Contributor: Eric Dellinger, MD
Last Update: 6/24/2011
“Diagnostic ultrasound studies of the fetus are generally considered safe during pregnancy. This diagnostic procedure should be performed only when there is a valid medical indication, and the lowest possible ultrasonic exposure settings should be used to gain the necessary diagnostic information under the as low as reasonably achievable (ALARA)principle.
The promotion, selling, or leasing of ultrasound equipment for making “keepsake fetal videos” is considered by the US Food and Drug Administration to be an unapproved use of a medical device. Use of a diagnostic ultrasound system for these purposes, without a physician’s order, may be in violation of state laws or regulations.
Diagnostic ultrasound has been in use since the late 1950s. Given its known benefits and recognized efficacy for medical diagnosis, including use during human pregnancy, the American Institute of Ultrasound in Medicine herein addresses the clinical safety of such use:
No independently confirmed adverse effects caused by exposure from present diagnostic ultrasound instruments have been reported in human patients in the absence of contrast agents. Biological effects (such as localized pulmonary bleeding) have been reported in mammalian systems at diagnostically relevant exposures but the clinical significance of such effects is not yet known. Ultrasound should be used by qualified health professionals to provide medical benefit to the patient.”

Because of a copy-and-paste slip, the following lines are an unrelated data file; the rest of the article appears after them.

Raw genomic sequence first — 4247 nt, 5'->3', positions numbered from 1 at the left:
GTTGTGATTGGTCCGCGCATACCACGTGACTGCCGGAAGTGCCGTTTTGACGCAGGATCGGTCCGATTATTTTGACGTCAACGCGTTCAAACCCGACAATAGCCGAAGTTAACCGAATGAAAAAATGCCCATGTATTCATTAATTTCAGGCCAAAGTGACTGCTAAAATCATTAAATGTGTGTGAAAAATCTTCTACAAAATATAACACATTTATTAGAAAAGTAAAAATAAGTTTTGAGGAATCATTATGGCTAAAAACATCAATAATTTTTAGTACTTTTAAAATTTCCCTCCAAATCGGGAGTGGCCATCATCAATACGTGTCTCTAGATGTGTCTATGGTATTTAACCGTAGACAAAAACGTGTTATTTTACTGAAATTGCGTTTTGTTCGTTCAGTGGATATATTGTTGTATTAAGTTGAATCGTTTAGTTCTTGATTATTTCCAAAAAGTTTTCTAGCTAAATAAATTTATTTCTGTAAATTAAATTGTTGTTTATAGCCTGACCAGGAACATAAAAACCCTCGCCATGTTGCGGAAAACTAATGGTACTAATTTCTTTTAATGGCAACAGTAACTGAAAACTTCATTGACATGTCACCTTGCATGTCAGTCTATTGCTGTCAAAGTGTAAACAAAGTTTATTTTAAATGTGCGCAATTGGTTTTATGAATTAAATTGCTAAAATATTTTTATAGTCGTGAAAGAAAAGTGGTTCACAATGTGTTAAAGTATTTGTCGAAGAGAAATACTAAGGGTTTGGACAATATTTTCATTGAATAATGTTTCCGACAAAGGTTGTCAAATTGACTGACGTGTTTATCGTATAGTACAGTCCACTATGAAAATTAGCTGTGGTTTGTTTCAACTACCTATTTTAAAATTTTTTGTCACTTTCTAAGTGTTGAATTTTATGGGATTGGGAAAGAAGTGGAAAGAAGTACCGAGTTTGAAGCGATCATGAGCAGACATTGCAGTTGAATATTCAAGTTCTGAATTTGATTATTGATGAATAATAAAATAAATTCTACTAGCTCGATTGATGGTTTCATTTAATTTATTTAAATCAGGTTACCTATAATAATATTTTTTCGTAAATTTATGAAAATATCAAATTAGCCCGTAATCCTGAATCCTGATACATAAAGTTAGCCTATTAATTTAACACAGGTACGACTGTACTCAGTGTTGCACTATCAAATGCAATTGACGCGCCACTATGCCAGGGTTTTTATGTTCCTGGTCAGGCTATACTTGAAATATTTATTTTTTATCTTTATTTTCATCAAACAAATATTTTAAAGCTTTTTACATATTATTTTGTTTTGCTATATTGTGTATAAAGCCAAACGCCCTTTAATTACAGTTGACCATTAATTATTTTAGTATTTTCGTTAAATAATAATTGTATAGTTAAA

Given recent concerns about possible associations between ultrasound energy exposure to the fetus and neonatal developmental problems such as autism, the AIUM and others have advocated for continued use of sonography in a safe and medically justifiable manner. These OBTS guidelines are intended to emphasize that approach.
1) Since energy delivery is a product of both time and power, both of these parameters should be kept to acceptably low levels to allow completion of an informative diagnostic study.
2) Studies performed for entertainment purposes should not be allowed.
3) Studies should have a valid medical indication.
4) Power output levels should be routinely monitored and kept within accepted safety ranges.
5) Equipment should be maintained in proper working order and professionally serviced.
1) Perform the minimal study necessary to obtain the essential information requested.
2) For documentation of cardiac activity, use M-mode scanning in preference to color or pulsed Doppler where possible.
3) If the fetal NT measurement and scan are normal, use of color and pulsed wave Doppler are not indicated.
4) Umbilical artery Doppler measurements may be made in the 2nd and 3rd trimesters routinely as a screen for placental pathology.
5) If umbilical artery Dopplers and fetal growth are normal, MCA and venous Dopplers are not indicated.
6) When performing MCA Dopplers, take care to avoid applying Doppler energy to the fetal cranium. Minimize the exposure duration and try to keep the Doppler window away from fetal bone.
7) If MCA Dopplers are normal, fetal venous Dopplers are probably not indicated.
8) Minimize the use of 3D/4D imaging. 3D sectional plane imaging may be preferred given its shorter duration of exposure.
9) If 4D imaging is performed for patient satisfaction, minimize the time of use. Recording the 4D study onto portable media will allow prolonged viewing at the patient’s leisure.